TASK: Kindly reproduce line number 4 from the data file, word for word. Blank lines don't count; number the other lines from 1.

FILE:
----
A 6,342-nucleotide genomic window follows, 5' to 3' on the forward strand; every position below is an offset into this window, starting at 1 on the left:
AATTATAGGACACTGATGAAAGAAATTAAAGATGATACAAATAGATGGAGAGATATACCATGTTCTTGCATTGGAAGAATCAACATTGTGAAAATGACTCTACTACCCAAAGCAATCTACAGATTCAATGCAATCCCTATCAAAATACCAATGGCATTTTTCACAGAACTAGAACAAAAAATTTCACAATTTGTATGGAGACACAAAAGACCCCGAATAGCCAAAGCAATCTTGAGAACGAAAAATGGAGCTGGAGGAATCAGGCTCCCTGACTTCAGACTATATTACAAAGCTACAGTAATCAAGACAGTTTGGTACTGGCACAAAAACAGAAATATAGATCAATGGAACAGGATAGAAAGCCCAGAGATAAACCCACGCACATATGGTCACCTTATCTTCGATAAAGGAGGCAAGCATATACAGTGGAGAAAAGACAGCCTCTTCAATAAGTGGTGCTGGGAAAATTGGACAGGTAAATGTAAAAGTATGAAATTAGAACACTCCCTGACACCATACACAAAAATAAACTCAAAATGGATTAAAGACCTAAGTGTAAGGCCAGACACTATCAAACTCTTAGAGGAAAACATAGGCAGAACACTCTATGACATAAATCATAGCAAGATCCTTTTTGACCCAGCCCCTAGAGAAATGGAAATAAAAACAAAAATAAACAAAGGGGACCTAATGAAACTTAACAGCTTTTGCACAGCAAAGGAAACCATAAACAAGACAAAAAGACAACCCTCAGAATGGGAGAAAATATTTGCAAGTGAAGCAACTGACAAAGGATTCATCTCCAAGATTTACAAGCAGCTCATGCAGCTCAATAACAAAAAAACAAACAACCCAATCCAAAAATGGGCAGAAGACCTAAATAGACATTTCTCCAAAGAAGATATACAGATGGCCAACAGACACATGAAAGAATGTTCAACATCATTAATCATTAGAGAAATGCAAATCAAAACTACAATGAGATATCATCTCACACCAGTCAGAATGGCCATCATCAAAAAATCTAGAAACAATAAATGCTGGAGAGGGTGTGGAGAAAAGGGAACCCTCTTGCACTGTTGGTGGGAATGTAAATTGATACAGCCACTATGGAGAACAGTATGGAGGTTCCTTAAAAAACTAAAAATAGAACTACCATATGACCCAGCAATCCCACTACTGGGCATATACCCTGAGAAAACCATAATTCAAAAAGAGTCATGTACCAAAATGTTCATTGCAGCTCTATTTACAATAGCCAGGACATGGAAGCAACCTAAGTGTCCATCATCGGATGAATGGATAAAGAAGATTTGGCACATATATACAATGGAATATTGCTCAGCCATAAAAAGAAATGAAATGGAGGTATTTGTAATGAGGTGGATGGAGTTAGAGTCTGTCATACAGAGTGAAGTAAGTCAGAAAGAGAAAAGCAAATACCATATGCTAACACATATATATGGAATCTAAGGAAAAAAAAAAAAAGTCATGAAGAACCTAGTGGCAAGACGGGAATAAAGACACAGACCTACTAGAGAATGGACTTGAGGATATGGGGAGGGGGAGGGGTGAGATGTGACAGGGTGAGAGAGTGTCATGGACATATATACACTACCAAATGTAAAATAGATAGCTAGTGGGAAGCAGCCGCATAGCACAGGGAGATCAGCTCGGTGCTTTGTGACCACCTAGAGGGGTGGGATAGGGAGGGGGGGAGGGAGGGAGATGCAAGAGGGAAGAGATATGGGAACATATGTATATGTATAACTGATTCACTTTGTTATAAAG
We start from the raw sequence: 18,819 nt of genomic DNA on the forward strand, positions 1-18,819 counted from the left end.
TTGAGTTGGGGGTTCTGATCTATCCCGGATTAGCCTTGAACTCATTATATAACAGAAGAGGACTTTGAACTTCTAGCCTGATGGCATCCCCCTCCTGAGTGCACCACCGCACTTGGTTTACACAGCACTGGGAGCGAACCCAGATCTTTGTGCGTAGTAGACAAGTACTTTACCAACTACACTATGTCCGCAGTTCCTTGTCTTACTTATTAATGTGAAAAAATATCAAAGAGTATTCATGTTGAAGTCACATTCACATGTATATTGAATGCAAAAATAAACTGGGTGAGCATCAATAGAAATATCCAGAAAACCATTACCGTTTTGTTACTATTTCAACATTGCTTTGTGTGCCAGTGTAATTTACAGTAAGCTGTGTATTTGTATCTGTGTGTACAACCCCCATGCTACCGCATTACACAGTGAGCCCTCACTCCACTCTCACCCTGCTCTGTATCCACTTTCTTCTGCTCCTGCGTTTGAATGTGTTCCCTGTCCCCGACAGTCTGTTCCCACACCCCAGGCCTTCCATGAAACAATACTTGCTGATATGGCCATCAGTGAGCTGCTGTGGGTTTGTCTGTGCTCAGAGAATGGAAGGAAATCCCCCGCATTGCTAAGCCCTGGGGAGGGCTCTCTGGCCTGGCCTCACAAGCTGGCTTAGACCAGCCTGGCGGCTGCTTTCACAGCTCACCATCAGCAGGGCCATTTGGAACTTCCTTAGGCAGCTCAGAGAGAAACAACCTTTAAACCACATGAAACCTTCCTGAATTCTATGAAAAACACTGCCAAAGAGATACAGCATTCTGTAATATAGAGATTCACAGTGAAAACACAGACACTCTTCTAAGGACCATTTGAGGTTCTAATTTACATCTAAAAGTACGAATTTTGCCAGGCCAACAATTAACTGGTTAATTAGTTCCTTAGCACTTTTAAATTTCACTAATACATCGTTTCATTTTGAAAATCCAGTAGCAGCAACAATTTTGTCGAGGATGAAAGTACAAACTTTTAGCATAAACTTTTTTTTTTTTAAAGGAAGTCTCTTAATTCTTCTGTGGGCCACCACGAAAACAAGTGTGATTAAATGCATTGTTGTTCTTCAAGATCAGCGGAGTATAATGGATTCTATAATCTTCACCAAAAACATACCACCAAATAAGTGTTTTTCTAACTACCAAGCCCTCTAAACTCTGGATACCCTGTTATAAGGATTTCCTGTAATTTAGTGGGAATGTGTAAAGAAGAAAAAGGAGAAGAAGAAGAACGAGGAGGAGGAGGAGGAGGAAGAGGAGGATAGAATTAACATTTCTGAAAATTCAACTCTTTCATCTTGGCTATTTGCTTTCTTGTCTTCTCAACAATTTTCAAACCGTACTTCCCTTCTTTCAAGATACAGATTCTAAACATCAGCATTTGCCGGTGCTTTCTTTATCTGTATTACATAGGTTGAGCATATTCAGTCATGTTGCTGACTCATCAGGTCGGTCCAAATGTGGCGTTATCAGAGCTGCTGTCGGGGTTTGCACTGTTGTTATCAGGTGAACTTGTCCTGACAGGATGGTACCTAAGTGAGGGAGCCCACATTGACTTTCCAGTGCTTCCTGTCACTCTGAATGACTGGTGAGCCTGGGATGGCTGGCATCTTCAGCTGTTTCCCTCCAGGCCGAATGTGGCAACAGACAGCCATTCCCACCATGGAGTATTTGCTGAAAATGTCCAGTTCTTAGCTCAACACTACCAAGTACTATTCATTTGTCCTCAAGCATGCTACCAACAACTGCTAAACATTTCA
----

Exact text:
TTGAGTTGGGGGTTCTGATCTATCCCGGATTAGCCTTGAACTCATTATATAACAGAAGAGGACTTTGAACTTCTAGCCTGATGGCATCCCCCTCCTGAGTGCACCACCGCACTTGGTTTACACAGCACTGGGAGCGAACCCAGATCTTTGTGCGTAGTAGACAAGTACTTTACCAACTACACTATGTCCGCAGTTCCTTGTCTTACTTATTAATGTGAAAAAATATCAAAGAGTATTCATGTTGAAGTCACATTCACATGTATATTGAATGCAAAAATAAACTGGGTGAGCATCAATAGAAATATCCAGAAAACCATTACCGTTTTGTTACTATTTCAACATTGCTTTGTGTGCCAGTGTAATTTACAGTAAGCTGTGTATTTGTATCTGTGTGTACAACCCCCATGCTACCGCATTACACAGTGAGCCCTCACTCCACTCTCACCCTGCTCTGTATCCACTTTCTTCTGCTCCTGCGTTTGAATGTGTTCCCTGTCCCCGACAGTCTGTTCCCACACCCCAGGCCTTCCATGAAACAATACTTGCTGATATGGCCATCAGTGAGCTGCTGTGGGTTTGTCTGTGCTCAGAGAATGGAAGGAAATCCCCCGCATTGCTAAGCCCTGGGGAGGGCTCTCTGGCCTGGCCTCACAAGCTGGCTTAGACCAGCCTGGCGGCTGCTTTCACAGCTCACCATCAGCAGGGCCATTTGGAACTTCCTTAGGCAGCTCAGAGAGAAACAACCTTTAAACCACATGAAACCTTCCTGAATTCTATGAAAAACACTGCCAAAGAGATACAGCATTCTGTAATATAGAGATTCACAGTGAAAACACAGACACTCTTCTAAGGACCATTTGAGGTTCTAATTTACATCTAAAAGTACGAATTTTGCCAGGCCAACAATTAACTGGTTAATTAGTTCCTTAGCACTTTTAAATTTCACTAATACATCGTTTCATTTTGAAAATCCAGTAGCAGCAACAATTTTGTCGAGGATGAAAGTACAAACTTTTAGCATAAACTTTTTTTTTTTTAAAGGAAGTCTCTTAATTCTTCTGTGGGCCACCACGAAAACAAGTGTGATTAAATGCATTGTTGTTCTTCAAGATCAGCGGAGTATAATGGATTCTATAATCTTCACCAAAAACATACCACCAAATAAGTGTTTTTCTAACTACCAAGCCCTCTAAACTCTGGATACCCTGTTATAAGGATTTCCTGTAATTTAGTGGGAATGTGTAAAGAAGAAAAAGGAGAAGAAGAAGAACGAGGAGGAGGAGGAGGAGGAAGAGGAGGATAGAATTAACATTTCTGAAAATTCAACTCTTTCATCTTGGCTATTTGCTTTCTTGTCTTCTCAACAATTTTCAAACCGTACTTCCCTTCTTTCAAGATACAGATTCTAAACATCAGCATTTGCCGGTGCTTTCTTTATCTGTATTACATAGGTTGAGCATATTCAGTCATGTTGCTGACTCATCAGGTCGGTCCAAATGTGGCGTTATCAGAGCTGCTGTCGGGGTTTGCACTGTTGTTATCAGGTGAACTTGTCCTGACAGGATGGTACCTAAGTGAGGGAGCCCACATTGACTTTCCAGTGCTTCCTGTCACTCTGAATGACTGGTGAGCCTGGGATGGCTGGCATCTTCAGCTGTTTCCCTCCAGGCCGAATGTGGCAACAGACAGCCATTCCCACCATGGAGTATTTGCTGAAAATGTCCAGTTCTTAGCTCAACACTACCAAGTACTATTCATTTGTCCTCAAGCATGCTACCAACAACTGCTAAACATTTCA